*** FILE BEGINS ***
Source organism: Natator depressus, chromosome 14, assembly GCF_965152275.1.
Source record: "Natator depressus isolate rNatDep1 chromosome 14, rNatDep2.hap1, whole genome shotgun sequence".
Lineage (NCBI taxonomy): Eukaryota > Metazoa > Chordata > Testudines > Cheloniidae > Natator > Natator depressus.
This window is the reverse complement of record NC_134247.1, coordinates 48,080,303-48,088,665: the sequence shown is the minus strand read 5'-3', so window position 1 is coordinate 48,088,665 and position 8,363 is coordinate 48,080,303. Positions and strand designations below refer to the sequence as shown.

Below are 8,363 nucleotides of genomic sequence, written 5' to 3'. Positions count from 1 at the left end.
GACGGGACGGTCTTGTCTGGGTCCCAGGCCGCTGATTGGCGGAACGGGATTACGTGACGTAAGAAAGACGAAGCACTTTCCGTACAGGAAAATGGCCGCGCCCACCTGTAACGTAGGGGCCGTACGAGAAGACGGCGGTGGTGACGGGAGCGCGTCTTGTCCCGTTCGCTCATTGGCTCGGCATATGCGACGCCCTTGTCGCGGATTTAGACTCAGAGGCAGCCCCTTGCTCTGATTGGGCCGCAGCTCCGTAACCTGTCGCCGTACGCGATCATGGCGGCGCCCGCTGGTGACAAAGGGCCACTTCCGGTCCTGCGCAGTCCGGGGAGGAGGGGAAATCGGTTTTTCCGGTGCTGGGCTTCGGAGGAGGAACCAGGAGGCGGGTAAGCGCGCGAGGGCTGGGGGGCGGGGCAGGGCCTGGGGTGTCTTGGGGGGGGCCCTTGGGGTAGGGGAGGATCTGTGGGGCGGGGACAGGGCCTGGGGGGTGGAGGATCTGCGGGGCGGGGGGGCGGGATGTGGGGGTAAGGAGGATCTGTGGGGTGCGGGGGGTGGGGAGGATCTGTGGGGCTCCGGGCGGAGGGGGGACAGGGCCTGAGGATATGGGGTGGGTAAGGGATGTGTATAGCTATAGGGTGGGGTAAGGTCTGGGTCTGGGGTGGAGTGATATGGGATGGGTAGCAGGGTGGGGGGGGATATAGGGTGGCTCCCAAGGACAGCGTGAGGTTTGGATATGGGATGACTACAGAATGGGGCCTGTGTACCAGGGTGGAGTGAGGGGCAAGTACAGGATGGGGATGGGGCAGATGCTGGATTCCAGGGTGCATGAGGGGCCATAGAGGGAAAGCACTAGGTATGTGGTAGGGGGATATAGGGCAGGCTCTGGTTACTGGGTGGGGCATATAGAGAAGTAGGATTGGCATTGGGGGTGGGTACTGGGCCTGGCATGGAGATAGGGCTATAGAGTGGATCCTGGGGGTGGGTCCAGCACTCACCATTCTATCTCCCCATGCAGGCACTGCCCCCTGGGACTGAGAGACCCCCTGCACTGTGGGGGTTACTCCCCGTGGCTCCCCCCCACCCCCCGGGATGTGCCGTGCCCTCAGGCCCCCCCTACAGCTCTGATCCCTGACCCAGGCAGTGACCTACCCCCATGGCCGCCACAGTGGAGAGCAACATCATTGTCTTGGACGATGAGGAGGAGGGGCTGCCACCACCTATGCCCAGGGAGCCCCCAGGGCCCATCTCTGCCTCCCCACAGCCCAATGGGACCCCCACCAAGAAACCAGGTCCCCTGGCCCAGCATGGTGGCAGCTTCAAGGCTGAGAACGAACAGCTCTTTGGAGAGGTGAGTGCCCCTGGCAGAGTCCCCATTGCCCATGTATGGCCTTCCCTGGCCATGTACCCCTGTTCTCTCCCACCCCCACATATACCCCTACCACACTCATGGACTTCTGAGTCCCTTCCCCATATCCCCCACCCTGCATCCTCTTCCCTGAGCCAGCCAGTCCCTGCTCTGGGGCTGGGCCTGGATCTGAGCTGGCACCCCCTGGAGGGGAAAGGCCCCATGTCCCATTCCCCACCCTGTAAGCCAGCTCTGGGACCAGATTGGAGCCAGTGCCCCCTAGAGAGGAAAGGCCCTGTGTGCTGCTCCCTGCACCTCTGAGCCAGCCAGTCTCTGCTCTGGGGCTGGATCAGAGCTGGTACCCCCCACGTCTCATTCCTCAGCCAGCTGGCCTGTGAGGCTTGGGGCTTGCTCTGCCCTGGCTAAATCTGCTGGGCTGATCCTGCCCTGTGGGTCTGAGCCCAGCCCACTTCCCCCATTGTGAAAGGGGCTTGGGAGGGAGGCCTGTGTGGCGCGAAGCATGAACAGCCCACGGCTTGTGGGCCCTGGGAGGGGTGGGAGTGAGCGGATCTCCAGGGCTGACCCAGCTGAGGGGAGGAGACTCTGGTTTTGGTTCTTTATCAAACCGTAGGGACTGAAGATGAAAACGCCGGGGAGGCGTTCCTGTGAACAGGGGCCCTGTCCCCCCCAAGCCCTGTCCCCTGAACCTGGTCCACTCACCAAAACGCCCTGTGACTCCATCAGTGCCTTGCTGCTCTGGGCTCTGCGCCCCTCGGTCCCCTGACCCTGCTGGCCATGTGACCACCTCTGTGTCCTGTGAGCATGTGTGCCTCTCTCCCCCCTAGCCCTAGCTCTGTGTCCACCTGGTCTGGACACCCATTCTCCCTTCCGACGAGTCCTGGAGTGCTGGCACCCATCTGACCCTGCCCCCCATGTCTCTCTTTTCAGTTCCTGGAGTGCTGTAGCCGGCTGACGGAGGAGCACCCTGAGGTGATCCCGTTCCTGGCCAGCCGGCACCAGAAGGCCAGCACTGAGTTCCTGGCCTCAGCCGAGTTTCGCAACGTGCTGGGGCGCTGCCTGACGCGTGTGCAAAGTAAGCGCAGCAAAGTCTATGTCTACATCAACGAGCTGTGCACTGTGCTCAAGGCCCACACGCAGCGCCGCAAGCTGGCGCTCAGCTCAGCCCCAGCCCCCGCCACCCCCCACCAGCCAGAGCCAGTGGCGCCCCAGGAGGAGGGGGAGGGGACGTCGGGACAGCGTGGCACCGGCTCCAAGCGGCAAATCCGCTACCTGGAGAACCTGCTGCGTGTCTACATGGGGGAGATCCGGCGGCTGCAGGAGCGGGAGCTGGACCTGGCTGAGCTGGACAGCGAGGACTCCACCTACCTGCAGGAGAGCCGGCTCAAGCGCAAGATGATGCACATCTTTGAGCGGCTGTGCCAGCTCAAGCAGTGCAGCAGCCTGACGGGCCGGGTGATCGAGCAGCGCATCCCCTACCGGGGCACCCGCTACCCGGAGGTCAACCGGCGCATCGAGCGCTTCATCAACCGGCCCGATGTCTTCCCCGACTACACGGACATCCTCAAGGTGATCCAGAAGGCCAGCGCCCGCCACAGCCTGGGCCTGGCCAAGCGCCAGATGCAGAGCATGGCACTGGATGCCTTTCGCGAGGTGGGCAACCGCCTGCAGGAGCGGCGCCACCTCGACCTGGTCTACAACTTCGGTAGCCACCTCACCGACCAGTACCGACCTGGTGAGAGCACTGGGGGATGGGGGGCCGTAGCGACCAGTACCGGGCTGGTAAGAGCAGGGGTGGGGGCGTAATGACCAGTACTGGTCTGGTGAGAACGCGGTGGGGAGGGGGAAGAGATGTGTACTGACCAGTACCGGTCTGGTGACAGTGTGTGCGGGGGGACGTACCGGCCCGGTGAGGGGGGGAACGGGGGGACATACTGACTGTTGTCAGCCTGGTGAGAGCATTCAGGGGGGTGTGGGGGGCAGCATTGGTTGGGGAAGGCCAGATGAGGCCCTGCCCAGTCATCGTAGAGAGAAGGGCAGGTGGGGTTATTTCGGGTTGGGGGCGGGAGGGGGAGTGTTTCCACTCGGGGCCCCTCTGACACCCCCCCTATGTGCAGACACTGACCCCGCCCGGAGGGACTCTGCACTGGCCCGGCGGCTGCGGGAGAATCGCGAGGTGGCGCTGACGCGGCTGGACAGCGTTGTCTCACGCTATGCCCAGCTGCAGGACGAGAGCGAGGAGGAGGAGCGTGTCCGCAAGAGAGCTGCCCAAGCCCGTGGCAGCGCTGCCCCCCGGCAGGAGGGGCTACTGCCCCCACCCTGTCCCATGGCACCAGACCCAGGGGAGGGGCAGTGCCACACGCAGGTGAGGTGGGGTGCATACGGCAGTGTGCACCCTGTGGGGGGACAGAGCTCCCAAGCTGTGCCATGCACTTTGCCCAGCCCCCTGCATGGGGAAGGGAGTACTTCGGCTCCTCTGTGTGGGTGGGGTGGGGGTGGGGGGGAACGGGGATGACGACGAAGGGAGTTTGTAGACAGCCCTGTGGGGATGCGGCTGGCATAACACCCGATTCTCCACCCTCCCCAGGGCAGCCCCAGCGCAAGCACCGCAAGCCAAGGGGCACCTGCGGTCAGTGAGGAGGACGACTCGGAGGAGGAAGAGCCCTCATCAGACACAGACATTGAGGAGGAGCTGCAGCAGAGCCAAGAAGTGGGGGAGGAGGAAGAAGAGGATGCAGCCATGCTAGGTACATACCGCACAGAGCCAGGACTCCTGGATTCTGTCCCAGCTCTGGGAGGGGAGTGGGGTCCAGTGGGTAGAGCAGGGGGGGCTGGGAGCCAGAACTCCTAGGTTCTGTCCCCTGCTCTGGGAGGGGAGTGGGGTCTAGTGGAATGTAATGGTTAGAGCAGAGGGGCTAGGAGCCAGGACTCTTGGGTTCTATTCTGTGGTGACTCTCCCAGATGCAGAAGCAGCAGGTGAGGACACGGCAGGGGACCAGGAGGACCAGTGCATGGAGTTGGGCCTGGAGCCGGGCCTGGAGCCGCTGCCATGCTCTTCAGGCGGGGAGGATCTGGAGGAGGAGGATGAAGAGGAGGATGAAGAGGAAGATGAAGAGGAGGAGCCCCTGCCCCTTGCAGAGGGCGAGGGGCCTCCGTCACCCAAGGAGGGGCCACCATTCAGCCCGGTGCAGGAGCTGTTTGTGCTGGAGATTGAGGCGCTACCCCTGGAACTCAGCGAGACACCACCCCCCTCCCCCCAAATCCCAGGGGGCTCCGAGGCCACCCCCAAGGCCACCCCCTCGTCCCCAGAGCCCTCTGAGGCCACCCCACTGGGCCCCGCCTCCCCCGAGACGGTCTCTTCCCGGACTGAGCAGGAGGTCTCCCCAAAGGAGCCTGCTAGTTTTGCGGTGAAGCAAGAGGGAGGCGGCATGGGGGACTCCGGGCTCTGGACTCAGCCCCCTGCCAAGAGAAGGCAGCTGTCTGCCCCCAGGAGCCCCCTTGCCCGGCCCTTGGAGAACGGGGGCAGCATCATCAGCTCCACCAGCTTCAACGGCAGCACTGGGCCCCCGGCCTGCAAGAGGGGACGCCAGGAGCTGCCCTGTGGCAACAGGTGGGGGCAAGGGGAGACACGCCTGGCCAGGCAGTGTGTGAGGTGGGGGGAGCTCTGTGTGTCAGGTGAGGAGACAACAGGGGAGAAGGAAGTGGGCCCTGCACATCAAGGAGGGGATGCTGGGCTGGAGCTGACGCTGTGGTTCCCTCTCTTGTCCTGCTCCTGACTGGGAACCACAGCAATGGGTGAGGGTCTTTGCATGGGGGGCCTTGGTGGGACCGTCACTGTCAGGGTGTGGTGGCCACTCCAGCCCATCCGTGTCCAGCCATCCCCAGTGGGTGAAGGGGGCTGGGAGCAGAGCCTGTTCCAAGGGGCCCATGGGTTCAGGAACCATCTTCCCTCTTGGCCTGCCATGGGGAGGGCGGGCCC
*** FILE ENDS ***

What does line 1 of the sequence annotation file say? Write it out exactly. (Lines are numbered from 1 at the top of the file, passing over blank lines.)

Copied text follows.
Source organism: Natator depressus, chromosome 14, assembly GCF_965152275.1.